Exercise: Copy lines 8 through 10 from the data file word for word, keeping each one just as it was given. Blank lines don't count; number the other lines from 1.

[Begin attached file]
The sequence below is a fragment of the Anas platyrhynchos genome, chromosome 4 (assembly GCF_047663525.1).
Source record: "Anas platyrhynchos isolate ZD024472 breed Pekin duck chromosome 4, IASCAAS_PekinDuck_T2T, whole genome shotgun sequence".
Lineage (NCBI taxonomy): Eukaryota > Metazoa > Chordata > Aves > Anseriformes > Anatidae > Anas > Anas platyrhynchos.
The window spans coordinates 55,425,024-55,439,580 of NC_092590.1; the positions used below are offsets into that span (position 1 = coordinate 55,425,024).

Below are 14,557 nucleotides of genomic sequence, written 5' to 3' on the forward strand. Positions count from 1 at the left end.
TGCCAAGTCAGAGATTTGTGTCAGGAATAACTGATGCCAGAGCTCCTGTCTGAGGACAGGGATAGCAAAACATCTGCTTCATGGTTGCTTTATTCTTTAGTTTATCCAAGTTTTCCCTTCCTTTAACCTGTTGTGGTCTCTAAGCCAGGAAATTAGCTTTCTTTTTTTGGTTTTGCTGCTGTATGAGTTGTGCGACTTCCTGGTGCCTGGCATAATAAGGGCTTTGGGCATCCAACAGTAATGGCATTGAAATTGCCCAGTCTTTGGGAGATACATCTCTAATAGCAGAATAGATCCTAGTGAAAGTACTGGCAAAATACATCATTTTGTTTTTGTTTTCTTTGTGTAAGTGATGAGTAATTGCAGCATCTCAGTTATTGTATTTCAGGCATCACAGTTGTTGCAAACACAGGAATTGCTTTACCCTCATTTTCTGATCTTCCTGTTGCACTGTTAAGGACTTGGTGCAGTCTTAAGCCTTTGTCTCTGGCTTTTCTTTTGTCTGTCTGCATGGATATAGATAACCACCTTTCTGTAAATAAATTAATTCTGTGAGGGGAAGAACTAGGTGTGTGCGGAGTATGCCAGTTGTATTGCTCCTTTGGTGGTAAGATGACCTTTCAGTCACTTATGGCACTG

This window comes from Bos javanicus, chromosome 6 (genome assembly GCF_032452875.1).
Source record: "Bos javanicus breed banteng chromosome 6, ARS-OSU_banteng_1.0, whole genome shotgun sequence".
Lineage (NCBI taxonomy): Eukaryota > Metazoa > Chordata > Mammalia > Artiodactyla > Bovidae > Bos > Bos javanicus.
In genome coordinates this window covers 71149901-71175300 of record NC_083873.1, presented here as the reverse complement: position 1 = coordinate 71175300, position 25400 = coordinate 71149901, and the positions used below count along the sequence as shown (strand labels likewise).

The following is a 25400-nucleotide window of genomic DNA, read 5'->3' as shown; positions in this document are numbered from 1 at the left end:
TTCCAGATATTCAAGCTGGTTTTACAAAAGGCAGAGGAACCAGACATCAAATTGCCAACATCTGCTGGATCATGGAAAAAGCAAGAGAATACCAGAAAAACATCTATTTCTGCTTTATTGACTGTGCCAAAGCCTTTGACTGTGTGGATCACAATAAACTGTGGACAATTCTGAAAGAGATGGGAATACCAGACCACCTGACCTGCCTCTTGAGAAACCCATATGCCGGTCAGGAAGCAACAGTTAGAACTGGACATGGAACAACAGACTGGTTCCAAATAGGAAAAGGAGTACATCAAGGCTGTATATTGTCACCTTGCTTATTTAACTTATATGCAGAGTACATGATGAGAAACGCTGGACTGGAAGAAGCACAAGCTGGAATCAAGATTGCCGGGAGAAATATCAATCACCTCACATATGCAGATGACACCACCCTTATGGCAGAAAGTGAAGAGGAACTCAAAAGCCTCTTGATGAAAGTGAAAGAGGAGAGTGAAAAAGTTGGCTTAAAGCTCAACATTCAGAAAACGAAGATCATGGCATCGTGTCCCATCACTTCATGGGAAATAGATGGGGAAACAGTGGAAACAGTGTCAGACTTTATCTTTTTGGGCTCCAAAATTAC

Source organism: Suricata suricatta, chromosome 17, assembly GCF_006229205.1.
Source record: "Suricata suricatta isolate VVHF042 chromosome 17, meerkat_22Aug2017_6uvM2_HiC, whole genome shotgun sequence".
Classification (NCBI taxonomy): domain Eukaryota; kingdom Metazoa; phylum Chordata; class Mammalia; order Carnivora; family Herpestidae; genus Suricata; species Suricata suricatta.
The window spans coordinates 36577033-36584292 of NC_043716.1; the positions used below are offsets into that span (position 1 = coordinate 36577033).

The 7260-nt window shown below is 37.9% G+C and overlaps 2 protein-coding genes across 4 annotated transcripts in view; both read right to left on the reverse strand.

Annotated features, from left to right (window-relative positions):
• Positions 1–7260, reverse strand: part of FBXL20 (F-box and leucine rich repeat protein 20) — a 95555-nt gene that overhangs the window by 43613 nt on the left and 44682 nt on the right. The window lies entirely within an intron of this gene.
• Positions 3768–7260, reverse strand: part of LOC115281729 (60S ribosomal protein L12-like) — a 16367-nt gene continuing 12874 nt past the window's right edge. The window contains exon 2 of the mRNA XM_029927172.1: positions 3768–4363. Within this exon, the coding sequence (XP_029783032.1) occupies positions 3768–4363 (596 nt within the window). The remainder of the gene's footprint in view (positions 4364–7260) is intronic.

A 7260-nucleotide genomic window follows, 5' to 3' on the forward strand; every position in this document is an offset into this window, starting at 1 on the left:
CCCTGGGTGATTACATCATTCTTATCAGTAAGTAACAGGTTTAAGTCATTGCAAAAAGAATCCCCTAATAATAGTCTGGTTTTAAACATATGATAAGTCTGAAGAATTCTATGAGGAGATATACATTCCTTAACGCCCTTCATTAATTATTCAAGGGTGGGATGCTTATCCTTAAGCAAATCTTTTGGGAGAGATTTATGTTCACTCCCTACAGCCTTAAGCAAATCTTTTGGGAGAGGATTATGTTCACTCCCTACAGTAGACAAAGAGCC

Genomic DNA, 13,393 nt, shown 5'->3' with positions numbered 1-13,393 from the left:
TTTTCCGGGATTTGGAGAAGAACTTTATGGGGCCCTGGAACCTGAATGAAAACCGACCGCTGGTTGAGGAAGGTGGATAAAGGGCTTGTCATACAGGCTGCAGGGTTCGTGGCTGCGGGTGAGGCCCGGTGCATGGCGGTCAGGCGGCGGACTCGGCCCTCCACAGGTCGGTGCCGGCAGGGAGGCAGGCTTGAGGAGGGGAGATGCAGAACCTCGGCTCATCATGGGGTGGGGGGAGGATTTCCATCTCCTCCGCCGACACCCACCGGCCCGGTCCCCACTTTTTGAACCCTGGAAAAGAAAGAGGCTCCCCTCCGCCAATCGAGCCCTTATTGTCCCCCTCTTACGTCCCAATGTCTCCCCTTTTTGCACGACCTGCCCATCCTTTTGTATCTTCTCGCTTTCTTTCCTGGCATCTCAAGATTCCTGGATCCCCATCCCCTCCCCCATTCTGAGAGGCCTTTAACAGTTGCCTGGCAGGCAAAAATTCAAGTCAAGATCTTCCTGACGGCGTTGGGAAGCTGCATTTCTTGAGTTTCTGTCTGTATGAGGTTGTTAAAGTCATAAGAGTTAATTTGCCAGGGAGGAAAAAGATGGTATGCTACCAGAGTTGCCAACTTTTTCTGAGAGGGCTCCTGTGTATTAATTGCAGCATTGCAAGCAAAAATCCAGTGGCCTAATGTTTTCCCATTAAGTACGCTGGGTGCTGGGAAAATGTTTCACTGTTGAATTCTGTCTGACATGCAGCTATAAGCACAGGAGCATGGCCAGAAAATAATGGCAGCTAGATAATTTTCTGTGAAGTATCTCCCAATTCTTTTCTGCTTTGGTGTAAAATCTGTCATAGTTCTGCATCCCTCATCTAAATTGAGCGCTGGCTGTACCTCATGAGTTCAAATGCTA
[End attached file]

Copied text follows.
Source record: "Bos javanicus breed banteng chromosome 6, ARS-OSU_banteng_1.0, whole genome shotgun sequence".
Lineage (NCBI taxonomy): Eukaryota > Metazoa > Chordata > Mammalia > Artiodactyla > Bovidae > Bos > Bos javanicus.
In genome coordinates this window covers 71149901-71175300 of record NC_083873.1, presented here as the reverse complement: position 1 = coordinate 71175300, position 25400 = coordinate 71149901, and the positions used below count along the sequence as shown (strand labels likewise).